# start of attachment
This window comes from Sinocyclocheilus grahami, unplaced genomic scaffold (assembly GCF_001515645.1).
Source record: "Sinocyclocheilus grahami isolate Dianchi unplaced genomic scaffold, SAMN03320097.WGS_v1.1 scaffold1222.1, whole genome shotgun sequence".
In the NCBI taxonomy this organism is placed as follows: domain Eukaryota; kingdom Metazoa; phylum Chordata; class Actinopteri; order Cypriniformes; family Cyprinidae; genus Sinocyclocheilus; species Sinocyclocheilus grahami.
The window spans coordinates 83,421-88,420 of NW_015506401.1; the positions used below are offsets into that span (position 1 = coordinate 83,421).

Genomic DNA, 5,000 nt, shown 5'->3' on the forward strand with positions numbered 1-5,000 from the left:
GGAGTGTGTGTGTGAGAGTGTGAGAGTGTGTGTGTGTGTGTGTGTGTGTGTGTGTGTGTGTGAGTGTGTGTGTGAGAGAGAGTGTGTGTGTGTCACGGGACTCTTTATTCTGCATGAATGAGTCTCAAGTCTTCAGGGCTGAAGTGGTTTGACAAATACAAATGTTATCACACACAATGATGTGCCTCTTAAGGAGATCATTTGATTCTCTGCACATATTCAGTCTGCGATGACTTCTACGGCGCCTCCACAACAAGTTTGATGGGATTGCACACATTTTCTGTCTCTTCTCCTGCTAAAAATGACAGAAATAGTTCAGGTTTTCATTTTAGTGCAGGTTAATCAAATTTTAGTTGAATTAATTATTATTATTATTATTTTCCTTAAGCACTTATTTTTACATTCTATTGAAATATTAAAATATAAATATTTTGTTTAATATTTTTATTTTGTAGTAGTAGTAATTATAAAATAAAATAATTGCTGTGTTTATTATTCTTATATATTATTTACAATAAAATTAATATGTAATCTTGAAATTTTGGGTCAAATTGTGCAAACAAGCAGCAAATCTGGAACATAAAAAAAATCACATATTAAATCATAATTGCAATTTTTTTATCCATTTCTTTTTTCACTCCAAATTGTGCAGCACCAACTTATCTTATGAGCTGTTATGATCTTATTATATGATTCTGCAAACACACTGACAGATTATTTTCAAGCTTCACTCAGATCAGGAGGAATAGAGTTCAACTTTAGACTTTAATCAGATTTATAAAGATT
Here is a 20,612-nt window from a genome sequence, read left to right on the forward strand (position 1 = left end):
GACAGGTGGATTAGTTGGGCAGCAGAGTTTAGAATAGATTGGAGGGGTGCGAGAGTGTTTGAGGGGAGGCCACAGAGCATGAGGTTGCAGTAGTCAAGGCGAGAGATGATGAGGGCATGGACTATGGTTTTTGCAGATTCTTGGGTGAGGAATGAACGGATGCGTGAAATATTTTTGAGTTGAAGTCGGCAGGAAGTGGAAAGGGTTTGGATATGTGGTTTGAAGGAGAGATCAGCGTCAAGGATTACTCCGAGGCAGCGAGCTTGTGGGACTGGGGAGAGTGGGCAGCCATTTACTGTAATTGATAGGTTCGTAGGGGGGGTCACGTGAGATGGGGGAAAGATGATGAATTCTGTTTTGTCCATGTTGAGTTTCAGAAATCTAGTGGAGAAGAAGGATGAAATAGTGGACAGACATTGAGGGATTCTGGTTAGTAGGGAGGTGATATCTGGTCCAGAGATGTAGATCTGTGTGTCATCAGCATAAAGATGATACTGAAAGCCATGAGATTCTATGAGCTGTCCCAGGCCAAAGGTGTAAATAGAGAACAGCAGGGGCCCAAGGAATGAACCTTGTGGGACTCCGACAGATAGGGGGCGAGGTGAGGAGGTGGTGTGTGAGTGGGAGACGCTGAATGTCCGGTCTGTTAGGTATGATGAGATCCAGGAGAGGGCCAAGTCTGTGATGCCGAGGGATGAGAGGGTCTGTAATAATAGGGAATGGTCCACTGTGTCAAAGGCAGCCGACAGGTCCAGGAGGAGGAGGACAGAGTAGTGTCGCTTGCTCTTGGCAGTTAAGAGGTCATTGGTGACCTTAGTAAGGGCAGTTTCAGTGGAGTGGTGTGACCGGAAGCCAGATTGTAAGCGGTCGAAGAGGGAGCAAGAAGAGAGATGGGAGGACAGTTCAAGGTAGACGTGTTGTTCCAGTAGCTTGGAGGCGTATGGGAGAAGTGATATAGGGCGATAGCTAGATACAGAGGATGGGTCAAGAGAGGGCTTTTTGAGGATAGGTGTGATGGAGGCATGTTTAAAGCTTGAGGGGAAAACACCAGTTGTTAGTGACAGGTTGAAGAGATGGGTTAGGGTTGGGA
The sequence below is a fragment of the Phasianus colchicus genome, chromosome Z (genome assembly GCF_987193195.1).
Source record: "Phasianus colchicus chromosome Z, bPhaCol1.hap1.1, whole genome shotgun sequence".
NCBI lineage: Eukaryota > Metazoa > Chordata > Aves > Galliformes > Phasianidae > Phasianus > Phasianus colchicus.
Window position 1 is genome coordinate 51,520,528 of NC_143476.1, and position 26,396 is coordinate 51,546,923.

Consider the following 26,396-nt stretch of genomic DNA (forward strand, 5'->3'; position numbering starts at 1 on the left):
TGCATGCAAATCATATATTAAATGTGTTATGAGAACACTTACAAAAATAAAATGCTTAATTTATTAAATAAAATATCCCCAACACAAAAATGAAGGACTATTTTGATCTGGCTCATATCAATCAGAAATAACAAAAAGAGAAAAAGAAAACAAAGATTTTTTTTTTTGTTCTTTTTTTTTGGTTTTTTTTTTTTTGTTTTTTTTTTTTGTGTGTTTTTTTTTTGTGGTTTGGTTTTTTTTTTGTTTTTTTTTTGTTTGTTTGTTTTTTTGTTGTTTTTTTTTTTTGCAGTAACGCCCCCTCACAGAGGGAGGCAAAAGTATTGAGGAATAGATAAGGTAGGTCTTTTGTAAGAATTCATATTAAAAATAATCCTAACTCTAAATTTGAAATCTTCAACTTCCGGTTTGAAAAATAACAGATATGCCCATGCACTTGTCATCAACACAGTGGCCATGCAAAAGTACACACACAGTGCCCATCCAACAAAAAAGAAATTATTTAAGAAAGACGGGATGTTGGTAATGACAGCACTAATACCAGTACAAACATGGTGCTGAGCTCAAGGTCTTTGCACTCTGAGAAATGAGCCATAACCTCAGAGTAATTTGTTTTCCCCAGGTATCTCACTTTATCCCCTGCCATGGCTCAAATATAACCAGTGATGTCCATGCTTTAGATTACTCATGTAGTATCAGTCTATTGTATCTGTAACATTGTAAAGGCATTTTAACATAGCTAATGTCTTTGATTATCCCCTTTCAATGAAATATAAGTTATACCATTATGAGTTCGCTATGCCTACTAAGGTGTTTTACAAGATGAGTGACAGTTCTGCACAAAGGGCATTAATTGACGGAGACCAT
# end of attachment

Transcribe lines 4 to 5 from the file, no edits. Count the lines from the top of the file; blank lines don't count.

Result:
The window spans coordinates 83,421-88,420 of NW_015506401.1; the positions used below are offsets into that span (position 1 = coordinate 83,421).

Genomic DNA, 5,000 nt, shown 5'->3' on the forward strand with positions numbered 1-5,000 from the left: